Elon Musk's SpaceX was set to make history on Wednesday with the scheduled launch of its crewed flight to the International Space Station, which would have been the first space launch from U.S. soil in 9 years and marked the beginning of an era of private sector spaceflight, had it actually happened.
As NASA astronauts Douglas Hurley and Robert Behnken geared up, posed for the cameras, and finally strapped into the Crew Dragon shuttle, a tornado warning was announced not far from the launch pad. Earlier in the morning, a tropical storm (later downgraded to a depression) formed and made landfall over South Carolina. Larger-than-life storm clouds served as a menacing backdrop for the rocket as the countdown to launch continued. The warning eventually passed, but rain remained. The shuttle's hatch was closed.
Finally, the launch was scuttled.
The cancellation is far from a disaster. The weather for the launch was given a 50-50 chance of cooperating in the first place, so the cancellation is not entirely unexpected, and it is surely for the best. Human spaceflight is dangerous, and bad weather makes it much more so. It is for this reason that weather regularly scuttles space flights.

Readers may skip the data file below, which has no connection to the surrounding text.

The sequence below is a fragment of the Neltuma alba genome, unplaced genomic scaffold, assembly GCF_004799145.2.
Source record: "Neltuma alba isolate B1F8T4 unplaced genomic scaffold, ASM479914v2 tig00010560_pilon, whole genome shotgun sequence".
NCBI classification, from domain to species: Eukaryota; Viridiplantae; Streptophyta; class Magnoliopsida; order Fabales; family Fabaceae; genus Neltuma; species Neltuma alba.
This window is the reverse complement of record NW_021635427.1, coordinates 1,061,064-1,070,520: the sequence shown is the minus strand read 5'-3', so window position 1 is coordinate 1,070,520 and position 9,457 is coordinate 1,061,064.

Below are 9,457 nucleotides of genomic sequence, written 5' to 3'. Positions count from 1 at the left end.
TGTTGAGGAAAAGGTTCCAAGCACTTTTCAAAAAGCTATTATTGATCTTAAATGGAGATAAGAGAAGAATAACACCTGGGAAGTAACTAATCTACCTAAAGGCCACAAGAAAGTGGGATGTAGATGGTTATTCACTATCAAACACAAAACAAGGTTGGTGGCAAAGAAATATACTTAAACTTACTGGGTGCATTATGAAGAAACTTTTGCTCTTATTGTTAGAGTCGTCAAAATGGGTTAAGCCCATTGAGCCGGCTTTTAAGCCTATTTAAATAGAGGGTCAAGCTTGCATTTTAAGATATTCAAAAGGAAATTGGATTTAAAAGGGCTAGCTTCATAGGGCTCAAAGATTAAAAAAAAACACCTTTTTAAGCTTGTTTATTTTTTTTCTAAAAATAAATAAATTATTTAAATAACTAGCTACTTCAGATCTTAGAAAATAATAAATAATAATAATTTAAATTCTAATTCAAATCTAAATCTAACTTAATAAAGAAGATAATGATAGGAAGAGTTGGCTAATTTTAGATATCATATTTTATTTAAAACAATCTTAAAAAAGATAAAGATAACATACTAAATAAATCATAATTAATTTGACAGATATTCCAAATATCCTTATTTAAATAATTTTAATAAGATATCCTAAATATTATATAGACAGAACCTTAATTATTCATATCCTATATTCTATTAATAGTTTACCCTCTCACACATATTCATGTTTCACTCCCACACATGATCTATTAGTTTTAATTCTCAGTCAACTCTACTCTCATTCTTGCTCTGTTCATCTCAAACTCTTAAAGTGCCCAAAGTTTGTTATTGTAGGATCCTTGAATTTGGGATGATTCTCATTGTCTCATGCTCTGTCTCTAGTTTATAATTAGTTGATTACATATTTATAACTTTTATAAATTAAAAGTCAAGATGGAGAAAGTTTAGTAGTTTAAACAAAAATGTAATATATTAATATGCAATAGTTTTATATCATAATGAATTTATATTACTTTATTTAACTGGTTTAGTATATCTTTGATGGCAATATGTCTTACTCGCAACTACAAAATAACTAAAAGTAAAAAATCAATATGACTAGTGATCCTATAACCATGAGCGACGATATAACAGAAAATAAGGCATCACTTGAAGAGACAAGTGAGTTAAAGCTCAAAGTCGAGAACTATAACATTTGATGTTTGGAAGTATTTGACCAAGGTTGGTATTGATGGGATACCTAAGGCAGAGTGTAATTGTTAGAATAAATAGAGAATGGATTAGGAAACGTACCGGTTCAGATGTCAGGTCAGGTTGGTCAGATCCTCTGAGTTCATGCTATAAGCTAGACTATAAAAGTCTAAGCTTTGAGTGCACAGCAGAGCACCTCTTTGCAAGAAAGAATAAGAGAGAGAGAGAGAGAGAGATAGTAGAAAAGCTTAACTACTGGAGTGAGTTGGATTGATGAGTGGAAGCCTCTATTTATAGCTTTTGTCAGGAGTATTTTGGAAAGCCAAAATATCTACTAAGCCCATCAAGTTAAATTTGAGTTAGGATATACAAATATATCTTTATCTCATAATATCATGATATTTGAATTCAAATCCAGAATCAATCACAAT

The next opportunity for launch is scheduled for Saturday, May 30 at 3:22PM or Sunday, May 31 at 3PM, so it will be a few days before we are able to see this momentous mission take to the air, and then into space.
This article originally appeared on VICE US.